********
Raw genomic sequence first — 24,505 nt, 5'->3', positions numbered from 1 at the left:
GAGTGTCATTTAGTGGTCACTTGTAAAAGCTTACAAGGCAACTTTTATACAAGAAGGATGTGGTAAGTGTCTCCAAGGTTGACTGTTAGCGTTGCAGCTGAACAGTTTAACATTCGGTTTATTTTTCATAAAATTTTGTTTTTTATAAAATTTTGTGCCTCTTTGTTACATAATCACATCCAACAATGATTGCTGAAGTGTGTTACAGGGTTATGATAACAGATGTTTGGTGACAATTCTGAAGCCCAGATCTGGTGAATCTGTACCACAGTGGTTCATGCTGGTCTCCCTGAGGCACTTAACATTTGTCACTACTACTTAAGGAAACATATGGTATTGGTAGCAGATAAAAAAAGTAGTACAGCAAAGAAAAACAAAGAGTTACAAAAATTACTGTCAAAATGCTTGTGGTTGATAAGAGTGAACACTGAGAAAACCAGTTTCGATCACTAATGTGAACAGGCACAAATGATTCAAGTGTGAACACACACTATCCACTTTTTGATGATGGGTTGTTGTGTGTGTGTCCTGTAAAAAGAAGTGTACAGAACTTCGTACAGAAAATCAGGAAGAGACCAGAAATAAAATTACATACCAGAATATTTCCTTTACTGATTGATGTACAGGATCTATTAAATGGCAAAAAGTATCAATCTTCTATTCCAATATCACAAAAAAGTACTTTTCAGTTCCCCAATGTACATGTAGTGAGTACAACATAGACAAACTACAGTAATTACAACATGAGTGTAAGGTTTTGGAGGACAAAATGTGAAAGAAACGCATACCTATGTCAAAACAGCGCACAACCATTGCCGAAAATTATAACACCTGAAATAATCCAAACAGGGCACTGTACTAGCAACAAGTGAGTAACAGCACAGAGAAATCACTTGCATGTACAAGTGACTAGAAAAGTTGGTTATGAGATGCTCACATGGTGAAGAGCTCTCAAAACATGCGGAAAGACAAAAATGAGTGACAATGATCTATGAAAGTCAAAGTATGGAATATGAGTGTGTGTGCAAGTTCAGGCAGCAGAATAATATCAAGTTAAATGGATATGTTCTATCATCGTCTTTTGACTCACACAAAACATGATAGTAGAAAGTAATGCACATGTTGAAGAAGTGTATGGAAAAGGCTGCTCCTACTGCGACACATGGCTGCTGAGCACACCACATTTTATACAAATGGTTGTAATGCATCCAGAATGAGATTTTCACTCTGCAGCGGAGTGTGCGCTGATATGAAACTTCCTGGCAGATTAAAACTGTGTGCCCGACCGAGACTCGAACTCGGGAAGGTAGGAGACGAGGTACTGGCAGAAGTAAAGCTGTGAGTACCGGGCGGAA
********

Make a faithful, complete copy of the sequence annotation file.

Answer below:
Raw genomic sequence first — 24,505 nt, 5'->3', positions numbered from 1 at the left:
GAGTGTCATTTAGTGGTCACTTGTAAAAGCTTACAAGGCAACTTTTATACAAGAAGGATGTGGTAAGTGTCTCCAAGGTTGACTGTTAGCGTTGCAGCTGAACAGTTTAACATTCGGTTTATTTTTCATAAAATTTTGTTTTTTATAAAATTTTGTGCCTCTTTGTTACATAATCACATCCAACAATGATTGCTGAAGTGTGTTACAGGGTTATGATAACAGATGTTTGGTGACAATTCTGAAGCCCAGATCTGGTGAATCTGTACCACAGTGGTTCATGCTGGTCTCCCTGAGGCACTTAACATTTGTCACTACTACTTAAGGAAACATATGGTATTGGTAGCAGATAAAAAAAGTAGTACAGCAAAGAAAAACAAAGAGTTACAAAAATTACTGTCAAAATGCTTGTGGTTGATAAGAGTGAACACTGAGAAAACCAGTTTCGATCACTAATGTGAACAGGCACAAATGATTCAAGTGTGAACACACACTATCCACTTTTTGATGATGGGTTGTTGTGTGTGTGTCCTGTAAAAAGAAGTGTACAGAACTTCGTACAGAAAATCAGGAAGAGACCAGAAATAAAATTACATACCAGAATATTTCCTTTACTGATTGATGTACAGGATCTATTAAATGGCAAAAAGTATCAATCTTCTATTCCAATATCACAAAAAAGTACTTTTCAGTTCCCCAATGTACATGTAGTGAGTACAACATAGACAAACTACAGTAATTACAACATGAGTGTAAGGTTTTGGAGGACAAAATGTGAAAGAAACGCATACCTATGTCAAAACAGCGCACAACCATTGCCGAAAATTATAACACCTGAAATAATCCAAACAGGGCACTGTACTAGCAACAAGTGAGTAACAGCACAGAGAAATCACTTGCATGTACAAGTGACTAGAAAAGTTGGTTATGAGATGCTCACATGGTGAAGAGCTCTCAAAACATGCGGAAAGACAAAAATGAGTGACAATGATCTATGAAAGTCAAAGTATGGAATATGAGTGTGTGTGCAAGTTCAGGCAGCAGAATAATATCAAGTTAAATGGATATGTTCTATCATCGTCTTTTGACTCACACAAAACATGATAGTAGAAAGTAATGCACATGTTGAAGAAGTGTATGGAAAAGGCTGCTCCTACTGCGACACATGGCTGCTGAGCACACCACATTTTATACAAATGGTTGTAATGCATCCAGAATGAGATTTTCACTCTGCAGCGGAGTGTGCGCTGATATGAAACTTCCTGGCAGATTAAAACTGTGTGCCCGACCGAGACTCGAACTCGGGAAGGTAGGAGACGAGGTACTGGCAGAAGTAAAGCTGTGAGTACCGGGCGGAA